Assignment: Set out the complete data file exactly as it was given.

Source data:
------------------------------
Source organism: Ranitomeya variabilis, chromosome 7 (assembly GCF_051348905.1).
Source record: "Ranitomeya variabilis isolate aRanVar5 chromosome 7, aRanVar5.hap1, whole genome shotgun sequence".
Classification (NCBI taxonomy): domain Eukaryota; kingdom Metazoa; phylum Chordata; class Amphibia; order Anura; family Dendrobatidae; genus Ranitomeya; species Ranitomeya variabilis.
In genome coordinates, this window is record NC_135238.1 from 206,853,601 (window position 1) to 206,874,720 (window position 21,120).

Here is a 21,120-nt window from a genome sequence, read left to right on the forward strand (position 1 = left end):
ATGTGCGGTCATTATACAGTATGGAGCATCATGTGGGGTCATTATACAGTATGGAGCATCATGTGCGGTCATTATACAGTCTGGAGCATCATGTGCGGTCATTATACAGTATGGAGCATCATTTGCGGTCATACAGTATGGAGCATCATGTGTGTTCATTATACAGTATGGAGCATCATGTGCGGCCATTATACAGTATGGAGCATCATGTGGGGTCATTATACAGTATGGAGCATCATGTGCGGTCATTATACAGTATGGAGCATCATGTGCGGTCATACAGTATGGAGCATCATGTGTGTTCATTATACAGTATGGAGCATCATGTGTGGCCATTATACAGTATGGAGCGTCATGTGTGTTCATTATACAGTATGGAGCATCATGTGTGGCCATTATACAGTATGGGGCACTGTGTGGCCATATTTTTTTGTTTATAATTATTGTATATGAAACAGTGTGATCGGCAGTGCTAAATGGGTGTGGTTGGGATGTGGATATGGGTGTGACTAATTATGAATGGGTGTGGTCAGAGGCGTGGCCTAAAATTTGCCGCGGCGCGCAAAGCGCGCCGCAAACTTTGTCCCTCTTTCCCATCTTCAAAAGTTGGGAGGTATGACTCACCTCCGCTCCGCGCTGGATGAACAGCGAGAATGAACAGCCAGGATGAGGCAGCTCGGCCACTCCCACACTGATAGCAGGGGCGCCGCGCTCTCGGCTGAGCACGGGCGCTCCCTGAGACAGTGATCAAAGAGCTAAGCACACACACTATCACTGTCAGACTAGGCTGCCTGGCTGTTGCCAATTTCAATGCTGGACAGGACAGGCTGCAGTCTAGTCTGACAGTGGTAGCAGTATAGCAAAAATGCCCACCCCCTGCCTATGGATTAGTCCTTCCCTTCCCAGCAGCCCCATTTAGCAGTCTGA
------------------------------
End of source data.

Source organism: Ranitomeya variabilis, chromosome 7 (assembly GCF_051348905.1).
Source record: "Ranitomeya variabilis isolate aRanVar5 chromosome 7, aRanVar5.hap1, whole genome shotgun sequence".
Classification (NCBI taxonomy): domain Eukaryota; kingdom Metazoa; phylum Chordata; class Amphibia; order Anura; family Dendrobatidae; genus Ranitomeya; species Ranitomeya variabilis.
In genome coordinates, this window is record NC_135238.1 from 206,853,601 (window position 1) to 206,874,720 (window position 21,120).

Here is a 21,120-nt window from a genome sequence, read left to right on the forward strand (position 1 = left end):
ATGTGCGGTCATTATACAGTATGGAGCATCATGTGGGGTCATTATACAGTATGGAGCATCATGTGCGGTCATTATACAGTCTGGAGCATCATGTGCGGTCATTATACAGTATGGAGCATCATTTGCGGTCATACAGTATGGAGCATCATGTGTGTTCATTATACAGTATGGAGCATCATGTGCGGCCATTATACAGTATGGAGCATCATGTGGGGTCATTATACAGTATGGAGCATCATGTGCGGTCATTATACAGTATGGAGCATCATGTGCGGTCATACAGTATGGAGCATCATGTGTGTTCATTATACAGTATGGAGCATCATGTGTGGCCATTATACAGTATGGAGCGTCATGTGTGTTCATTATACAGTATGGAGCATCATGTGTGGCCATTATACAGTATGGGGCACTGTGTGGCCATATTTTTTTGTTTATAATTATTGTATATGAAACAGTGTGATCGGCAGTGCTAAATGGGTGTGGTTGGGATGTGGATATGGGTGTGACTAATTATGAATGGGTGTGGTCAGAGGCGTGGCCTAAAATTTGCCGCGGCGCGCAAAGCGCGCCGCAAACTTTGTCCCTCTTTCCCATCTTCAAAAGTTGGGAGGTATGACTCACCTCCGCTCCGCGCTGGATGAACAGCGAGAATGAACAGCCAGGATGAGGCAGCTCGGCCACTCCCACACTGATAGCAGGGGCGCCGCGCTCTCGGCTGAGCACGGGCGCTCCCTGAGACAGTGATCAAAGAGCTAAGCACACACACTATCACTGTCAGACTAGGCTGCCTGGCTGTTGCCAATTTCAATGCTGGACAGGACAGGCTGCAGTCTAGTCTGACAGTGGTAGCAGTATAGCAAAAATGCCCACCCCCTGCCTATGGATTAGTCCTTCCCTTCCCAGCAGCCCCATTTAGCAGTCTGA